Wall Street gains, US Treasury yields fall as economy shrinks
Shares on Wall Street rallied on Thursday, while Treasury yields fell for the third straight day as investors digested data showing a US economy in decline for a second straight quarter, a day after the Federal Reserve raised interest rates.
The dollar fell to a six-week low against the yen, following lower Treasury yields after the economic data, which fueled speculation that the Fed will not raise rates as aggressively in the future.
US gross domestic product (GDP) in the second quarter fell at an annualized rate of 0.9%, according to the Commerce Department’s preliminary estimate. That compares with economists’ expectations for growth of 0.5% and came after a 1.6% contraction in the first quarter.
The data follows the Fed’s pledge on Wednesday not to flinch in its battle with the most intense U.S. inflation since the 1980s, even if it means an “extended period” of economic weakness and a market slowdown of employment.
U.S. stocks had also rebounded on Wednesday as comments from Fed Chairman Jerome Powell prompted bets that rate hikes would start to slow and lead to rate cuts in 2023.
Thursday’s drop in Treasury yields implied bets for a more gradual pace of tightening going forward, according to Mona Mahajan, senior investment strategist at Edward Jones, who also noted that GDP had fallen at a time when the The Fed hadn’t raised rates much.
“It will certainly be an interesting balance between hopefully moderating inflation, but then consumers will have to deal with a tougher economic backdrop,” Mahajan said.
“We do not see the possibility of a deep and prolonged recession, but the slowdown that the market is pricing in should materialize over the next two quarters, possibly even in the first quarter of 2023.”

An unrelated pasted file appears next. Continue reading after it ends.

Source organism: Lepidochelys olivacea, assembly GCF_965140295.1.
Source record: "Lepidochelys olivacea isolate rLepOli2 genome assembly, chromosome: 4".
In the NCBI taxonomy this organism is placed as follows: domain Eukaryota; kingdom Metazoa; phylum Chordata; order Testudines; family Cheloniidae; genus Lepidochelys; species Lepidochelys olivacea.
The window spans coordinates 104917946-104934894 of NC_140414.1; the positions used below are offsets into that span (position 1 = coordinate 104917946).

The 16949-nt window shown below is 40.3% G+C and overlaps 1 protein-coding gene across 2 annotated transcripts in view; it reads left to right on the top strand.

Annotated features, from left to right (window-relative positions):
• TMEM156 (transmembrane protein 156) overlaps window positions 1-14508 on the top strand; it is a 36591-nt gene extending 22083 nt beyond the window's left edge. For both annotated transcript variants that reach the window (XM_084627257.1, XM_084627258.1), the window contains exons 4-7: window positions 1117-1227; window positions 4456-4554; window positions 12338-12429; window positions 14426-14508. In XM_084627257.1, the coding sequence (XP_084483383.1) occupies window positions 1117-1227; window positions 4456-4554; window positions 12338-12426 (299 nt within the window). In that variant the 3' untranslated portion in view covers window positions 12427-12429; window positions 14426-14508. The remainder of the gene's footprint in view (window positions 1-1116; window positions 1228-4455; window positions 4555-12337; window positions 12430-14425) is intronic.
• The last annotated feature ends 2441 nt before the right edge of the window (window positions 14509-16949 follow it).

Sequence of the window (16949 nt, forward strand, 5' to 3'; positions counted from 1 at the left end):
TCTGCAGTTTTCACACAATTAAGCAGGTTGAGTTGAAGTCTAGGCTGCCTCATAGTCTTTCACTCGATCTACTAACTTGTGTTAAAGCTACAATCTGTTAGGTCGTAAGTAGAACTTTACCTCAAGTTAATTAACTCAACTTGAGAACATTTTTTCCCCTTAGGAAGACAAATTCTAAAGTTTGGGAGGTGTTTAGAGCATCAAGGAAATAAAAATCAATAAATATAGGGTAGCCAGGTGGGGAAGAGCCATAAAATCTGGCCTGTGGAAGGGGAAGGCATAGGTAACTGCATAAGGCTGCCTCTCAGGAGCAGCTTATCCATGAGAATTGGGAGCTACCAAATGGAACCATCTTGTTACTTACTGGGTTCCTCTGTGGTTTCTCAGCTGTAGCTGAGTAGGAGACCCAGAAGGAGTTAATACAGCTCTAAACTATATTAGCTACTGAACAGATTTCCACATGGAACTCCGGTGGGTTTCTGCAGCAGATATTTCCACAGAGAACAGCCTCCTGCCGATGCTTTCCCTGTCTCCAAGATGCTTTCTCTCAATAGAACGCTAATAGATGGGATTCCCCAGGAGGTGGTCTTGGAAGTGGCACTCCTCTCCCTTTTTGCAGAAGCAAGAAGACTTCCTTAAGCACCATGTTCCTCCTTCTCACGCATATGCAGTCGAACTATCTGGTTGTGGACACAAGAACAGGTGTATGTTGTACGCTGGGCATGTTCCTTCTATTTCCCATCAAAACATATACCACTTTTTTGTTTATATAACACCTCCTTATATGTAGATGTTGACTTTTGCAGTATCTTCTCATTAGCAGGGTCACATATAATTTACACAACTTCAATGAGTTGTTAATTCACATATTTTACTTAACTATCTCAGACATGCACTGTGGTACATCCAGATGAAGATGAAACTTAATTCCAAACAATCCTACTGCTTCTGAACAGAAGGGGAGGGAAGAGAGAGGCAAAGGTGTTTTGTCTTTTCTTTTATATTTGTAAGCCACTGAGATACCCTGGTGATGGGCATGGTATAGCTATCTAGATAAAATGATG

While the S&P has “done a lot of the work on the downside on pricing in a mild recessionary environment,” Mahajan sees more volatility ahead as “fundamentals play a bit of a catch-up.” After a weaker start to the day, US stocks turned positive an hour into the trading session and took off from there.
The Dow Jones Industrial Average rose 332.04 points, or 1.03%, to 32,529.63, the S&P 500 gained 48.82 points, or 1.21%, to 4,072.43 and the Nasdaq Composite added 130.17 points, or 1.08%, to 12,162.59.
The MSCI gauge of stocks across the world gained 1.24%. Although Europe is facing a gas crisis and an expected recession, the pan-European STOXX 600 index rose 1.09%.
In bond markets, two-year Treasury yields fell further on Thursday after falling below 3% on Wednesday.
The spread between two- and ten-year Treasury yields, seen as a signal of recession when the short is higher than the long, narrowed on Thursday. The gap narrowed sharply on Wednesday.
Benchmark 10-year notes last rose 17/32 to 2.67% from 2.73% late Wednesday. The 30-year bond last fell 12/32 in price to yield 3.02%, down from 3.002%. The 2-year note last rose 6/32 to 2.87% from 2.97%.
In currencies, the dollar index fell 0.19%, the euro down 0.06% to $1.01.
“For now, the market is operating on the idea that slowing growth will cause the Fed to blink and we’re entering a recession,” said Mazen Issa, senior FX strategist at TD Securities in New York.
The Japanese yen strengthened 1.71% against the greenback to 134.27 to the dollar, while the pound last traded at $1.21, up 0.24% on the day.
As the euro faces an energy crisis, the IMF has warned that if Russia, which cut gas supplies to Europe this week, cuts off supplies completely by the end of the year, the region could experience zero economic growth next year.
Oil prices were mixed as fears of a global recession hitting energy demand were offset by falling crude inventories and a rebound in US gasoline consumption.
U.S. crude settled at $96.42 a barrel, down 0.86%, while Brent was down 0.49% at $107.14 on the day.
Spot gold added 1.3% to $1,756.59 an ounce as the shrinking US economy boosted its safe haven allure.
(Edited by : Sangam Sing)
First post: STI